True. Heck, even their NFS didn’t do as good for a Criterion one (compared to their NFS:HP). So far, EA has hurt the IMAGE of many of its brands, lost some of them and hasn’t produced proper replacements. They need a hit outside “Battlefield / FIFA / Madden” zone.

    EA’s hardcore / usual pool is shrinking while their casual / social one isn’t expanding as quickly. I think the new management / CEO will let the hardcore pool dry and bet the house on Facebook / Social / F2P.

    #6 2 years ago
  7. orakaa

    @4 : Sim City is a PR disaster… but it sells, nonetheless. I hope it wouldn’t, to make EA come back on its “always-on” gaming policy, but it’s not really the case.
    Same goes for Dead Space 3: there has been a lot of noise about it amongst hardcore gamers, but it didn’t affect the “Call of duty/FIFA crowd”.

    I have TONS of friends who mostly play FIFA and Call of Duty. They also play some other games, but they’re not THAT interested into gaming to go look deep. For instance amongst those friends, few were the ones who were “affected” by or aware of the micro-transaction/less horror orientation of the game. They didn’t know, and to be honest, they didn’t care. They just saw the game and thought that it could be fun and didn’t bother about it. Low attachment rate, low fidelity.

    For Sim City, if people could have accessed the game at launch, I think we wouldn’t have heard of this mess. So it’s a good thing. It also put the attention on the fact that between 2 and 3 years from now, EA will pull the plug off the servers (as they do with all their servers), when it will cost too much to keep or just when they will release the next Sim City… leaving honest buyers without the possibility to play the game they bought (sure there is a patch apparently, but it’s not official, not in accordance to EA terms of usage of the game, and only part of the owners will be aware of its existence).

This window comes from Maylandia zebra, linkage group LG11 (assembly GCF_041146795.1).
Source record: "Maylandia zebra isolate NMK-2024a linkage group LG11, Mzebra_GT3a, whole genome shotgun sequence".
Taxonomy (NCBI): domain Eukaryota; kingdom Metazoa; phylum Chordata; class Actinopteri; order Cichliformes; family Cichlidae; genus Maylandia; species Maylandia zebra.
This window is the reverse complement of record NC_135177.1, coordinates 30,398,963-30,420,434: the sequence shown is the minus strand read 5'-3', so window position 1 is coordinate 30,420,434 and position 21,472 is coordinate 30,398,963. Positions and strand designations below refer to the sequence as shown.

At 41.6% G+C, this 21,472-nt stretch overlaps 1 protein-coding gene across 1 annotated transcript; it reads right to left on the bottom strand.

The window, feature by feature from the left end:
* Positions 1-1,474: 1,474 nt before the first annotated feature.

#7 2 years ago
  8. ps3fanboy


    #8 2 years ago
  9. Dave Cook

    @9 they’re a business. Businesses exist to make money.

    #9 2 years ago
  10. roadkill


    #10 2 years ago
  11. Samoan Spider

    @9 Its amazing how many forget that. These companies do have an obligation to keep people happy whilst making the money and lets face it, EA sells millions upon millions of games and even if there were 10000 comments/complaints about a one of their games or a business practice, that’s a pretty small percentage. So basically #8 remember for all the pissed off people, there’s easily 10x-20x more people who are happy about a product.

    #11 2 years ago
  12. LordSkyline

    Ohh look, Captain Obvious stating the obvious. Wish Pachter would freakin retire already >.> (please?)

    #12 2 years ago
  13. DSB

    I thought it was clear that he couldn’t last once they started spreading rumors about his departure.

    Someone wanted him gone, and it’s not hard to understand why. SWTOR was a major fuck-up, he kept buying studios without considering the bottom line, and all his focus on Battlefield and Medal of Honor didn’t exactly serve to even the scales between EA and Activision.

    #13 2 years ago
  14. YoungZer0

    What I never understood is why he bought studios only to fire everyone later.

    #14 2 years ago